One of the benefits of "VX" releases is they can run side-by-side. This means there is no longer a requirement to "switch" releases like there was with PADS 9.5 and earlier. Both PADS VX.0 and PADS VX.1 releases can co-exist in the Start Menu*, and you can even run programs from both versions at the same time!


The only time you might want to run the Release Switcher is to:

  • Set the "active" release for the purpose of file associations (for Ex: when you double-click a .pcb which release of PADS Layout does it open), and
  • Do what the Configurator used to do at pre-VX releases - reregister DLLs, define WDIR, recreate Start Menu shortcuts, and run other similar tasks in the event of an application crash or other unexpected behavior.

For more details on the 'Release Switcher' refer to TechNote MG586150 on SupportNet.


* Start Menu locations for PADS VX.0 and PADS VX.1:



     Start Menu > Mentor Graphics PCB > PADS VX.0 (32-bit)



     Start Menu > PADS VX.1 (32-bit)

If you write batch scripts to install, update or remove Mentor Graphics software, then you might find this Tip of the Week useful.


It’s very important, particularly for our PCB flow software that has iCDB architecture, to make sure that programs are not running before you make any change to the system that affects them. Here are a few simple commands you could use in your batch scripts to avoid problems while installing, updating, or removing.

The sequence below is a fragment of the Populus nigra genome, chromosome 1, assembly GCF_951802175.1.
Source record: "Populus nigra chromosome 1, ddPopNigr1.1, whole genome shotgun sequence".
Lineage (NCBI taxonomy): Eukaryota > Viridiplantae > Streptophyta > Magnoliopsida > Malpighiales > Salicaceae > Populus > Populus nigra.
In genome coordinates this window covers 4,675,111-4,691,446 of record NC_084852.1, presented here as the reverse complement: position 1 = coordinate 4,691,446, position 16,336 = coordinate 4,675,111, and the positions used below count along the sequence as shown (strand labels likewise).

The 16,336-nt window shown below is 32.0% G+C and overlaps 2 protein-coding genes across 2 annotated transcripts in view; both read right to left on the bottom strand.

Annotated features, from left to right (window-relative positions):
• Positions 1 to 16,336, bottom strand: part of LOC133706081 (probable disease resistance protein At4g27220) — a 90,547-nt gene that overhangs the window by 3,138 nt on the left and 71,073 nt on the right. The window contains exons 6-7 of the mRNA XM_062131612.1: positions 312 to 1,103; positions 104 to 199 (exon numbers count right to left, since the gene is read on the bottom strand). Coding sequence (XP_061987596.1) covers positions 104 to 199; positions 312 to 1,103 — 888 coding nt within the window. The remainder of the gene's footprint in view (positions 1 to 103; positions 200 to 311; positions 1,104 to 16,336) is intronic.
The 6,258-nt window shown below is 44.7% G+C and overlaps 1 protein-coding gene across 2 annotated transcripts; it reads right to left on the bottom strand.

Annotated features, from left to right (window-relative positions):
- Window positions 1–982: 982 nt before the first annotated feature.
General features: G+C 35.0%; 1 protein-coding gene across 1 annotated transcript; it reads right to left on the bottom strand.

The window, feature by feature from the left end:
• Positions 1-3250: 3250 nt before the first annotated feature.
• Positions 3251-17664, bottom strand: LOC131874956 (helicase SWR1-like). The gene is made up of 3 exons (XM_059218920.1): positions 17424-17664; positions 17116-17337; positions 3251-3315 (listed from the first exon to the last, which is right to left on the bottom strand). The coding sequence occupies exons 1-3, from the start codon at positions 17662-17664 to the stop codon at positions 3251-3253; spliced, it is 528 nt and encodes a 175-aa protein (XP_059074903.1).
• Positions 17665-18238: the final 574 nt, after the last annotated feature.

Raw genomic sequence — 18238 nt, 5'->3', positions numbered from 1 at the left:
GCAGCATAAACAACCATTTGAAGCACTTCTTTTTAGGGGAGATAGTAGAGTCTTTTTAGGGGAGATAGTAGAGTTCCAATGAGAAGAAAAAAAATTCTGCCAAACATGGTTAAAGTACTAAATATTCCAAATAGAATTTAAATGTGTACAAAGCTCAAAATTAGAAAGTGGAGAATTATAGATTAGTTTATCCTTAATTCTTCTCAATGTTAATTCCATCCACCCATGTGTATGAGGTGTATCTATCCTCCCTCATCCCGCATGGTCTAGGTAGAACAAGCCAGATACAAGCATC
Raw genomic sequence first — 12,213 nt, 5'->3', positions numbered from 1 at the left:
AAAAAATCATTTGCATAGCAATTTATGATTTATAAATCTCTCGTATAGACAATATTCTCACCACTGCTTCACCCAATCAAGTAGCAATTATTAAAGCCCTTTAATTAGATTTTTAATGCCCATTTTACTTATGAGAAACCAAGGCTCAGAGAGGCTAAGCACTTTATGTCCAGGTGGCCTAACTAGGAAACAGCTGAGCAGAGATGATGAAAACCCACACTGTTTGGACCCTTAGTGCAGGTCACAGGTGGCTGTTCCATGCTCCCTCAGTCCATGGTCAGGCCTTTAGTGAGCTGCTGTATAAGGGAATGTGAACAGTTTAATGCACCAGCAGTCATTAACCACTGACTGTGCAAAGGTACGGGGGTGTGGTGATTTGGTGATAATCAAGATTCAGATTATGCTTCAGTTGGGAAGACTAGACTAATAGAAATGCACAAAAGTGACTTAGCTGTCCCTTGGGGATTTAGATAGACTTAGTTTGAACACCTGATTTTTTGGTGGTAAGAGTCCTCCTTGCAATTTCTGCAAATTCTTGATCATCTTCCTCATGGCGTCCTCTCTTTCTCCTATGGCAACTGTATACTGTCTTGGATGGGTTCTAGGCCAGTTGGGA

Many programs will gracefully close down a running instance if you run it again with a –close argument. This one will exit iCDB Server Manager. This is nice because you won’t get an error if the program is not currently running.


%SDD_HOME%\iCDB\win32\bin\iCDBServerManager.exe -close



Another way of doing it is to use the taskkill command. Unlike the command above, this will complain if the program isn’t running, and if it is running you’ll get confirmation that the process has been terminated. That’s useful if you really want to be sure one way or the other about the programs current status.


          start "Window name" /w /min cmd /c taskkill /f /im "iCDBServerMonitor.exe"


If the program is a service, then it supports the start, stop, and remove arguments in all likelihood. In this example, I’m stopping the RSCM service and then removing it. The call statements are there to ensure that the operation completes before the next command executes.


           echo Stopping and removing the RSCM service, if it is running...
           call "%SDD_HOME%\iCDB\win32\bin\iCDBNetLauncher.exe" –stop
           call "%SDD_HOME%\iCDB\win32\bin\iCDBNetLauncher.exe" –remove


I hope you find these commands useful!


Ken Foster

Mentor  Graphics Global Support and Services


There are a number of licensing and install changes in the PADS VX.1 release that you should review before you download and attempt to install.

A common question arises when managing a license server. Should I use lmreread to pick up changes in the license file or options file or should use lmdown and then restart the license server?